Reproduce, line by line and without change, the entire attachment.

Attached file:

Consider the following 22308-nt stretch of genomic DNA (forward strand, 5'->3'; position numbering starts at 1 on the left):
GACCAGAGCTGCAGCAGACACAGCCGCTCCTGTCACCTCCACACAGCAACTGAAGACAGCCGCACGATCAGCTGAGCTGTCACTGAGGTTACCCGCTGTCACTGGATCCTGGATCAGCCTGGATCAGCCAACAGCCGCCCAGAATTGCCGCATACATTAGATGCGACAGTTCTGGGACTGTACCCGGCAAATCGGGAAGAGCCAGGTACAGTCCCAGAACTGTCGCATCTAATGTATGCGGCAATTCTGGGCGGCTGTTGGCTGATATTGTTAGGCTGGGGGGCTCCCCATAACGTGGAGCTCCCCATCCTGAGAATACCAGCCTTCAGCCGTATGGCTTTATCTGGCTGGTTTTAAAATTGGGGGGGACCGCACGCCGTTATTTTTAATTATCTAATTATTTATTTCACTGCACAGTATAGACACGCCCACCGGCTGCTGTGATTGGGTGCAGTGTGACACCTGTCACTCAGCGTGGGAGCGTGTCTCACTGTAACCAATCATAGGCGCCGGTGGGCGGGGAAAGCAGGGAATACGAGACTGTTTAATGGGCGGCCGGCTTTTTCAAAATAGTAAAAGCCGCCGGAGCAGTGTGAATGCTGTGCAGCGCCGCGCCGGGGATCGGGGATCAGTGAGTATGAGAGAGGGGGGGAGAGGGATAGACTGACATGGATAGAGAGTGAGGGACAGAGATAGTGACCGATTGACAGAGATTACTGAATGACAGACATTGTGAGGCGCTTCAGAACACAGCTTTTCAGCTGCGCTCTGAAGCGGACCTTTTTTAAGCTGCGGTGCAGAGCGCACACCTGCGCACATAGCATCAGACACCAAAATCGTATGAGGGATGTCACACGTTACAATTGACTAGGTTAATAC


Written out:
Consider the following 22308-nt stretch of genomic DNA (forward strand, 5'->3'; position numbering starts at 1 on the left):
GACCAGAGCTGCAGCAGACACAGCCGCTCCTGTCACCTCCACACAGCAACTGAAGACAGCCGCACGATCAGCTGAGCTGTCACTGAGGTTACCCGCTGTCACTGGATCCTGGATCAGCCTGGATCAGCCAACAGCCGCCCAGAATTGCCGCATACATTAGATGCGACAGTTCTGGGACTGTACCCGGCAAATCGGGAAGAGCCAGGTACAGTCCCAGAACTGTCGCATCTAATGTATGCGGCAATTCTGGGCGGCTGTTGGCTGATATTGTTAGGCTGGGGGGCTCCCCATAACGTGGAGCTCCCCATCCTGAGAATACCAGCCTTCAGCCGTATGGCTTTATCTGGCTGGTTTTAAAATTGGGGGGGACCGCACGCCGTTATTTTTAATTATCTAATTATTTATTTCACTGCACAGTATAGACACGCCCACCGGCTGCTGTGATTGGGTGCAGTGTGACACCTGTCACTCAGCGTGGGAGCGTGTCTCACTGTAACCAATCATAGGCGCCGGTGGGCGGGGAAAGCAGGGAATACGAGACTGTTTAATGGGCGGCCGGCTTTTTCAAAATAGTAAAAGCCGCCGGAGCAGTGTGAATGCTGTGCAGCGCCGCGCCGGGGATCGGGGATCAGTGAGTATGAGAGAGGGGGGGAGAGGGATAGACTGACATGGATAGAGAGTGAGGGACAGAGATAGTGACCGATTGACAGAGATTACTGAATGACAGACATTGTGAGGCGCTTCAGAACACAGCTTTTCAGCTGCGCTCTGAAGCGGACCTTTTTTAAGCTGCGGTGCAGAGCGCACACCTGCGCACATAGCATCAGACACCAAAATCGTATGAGGGATGTCACACGTTACAATTGACTAGGTTAATAC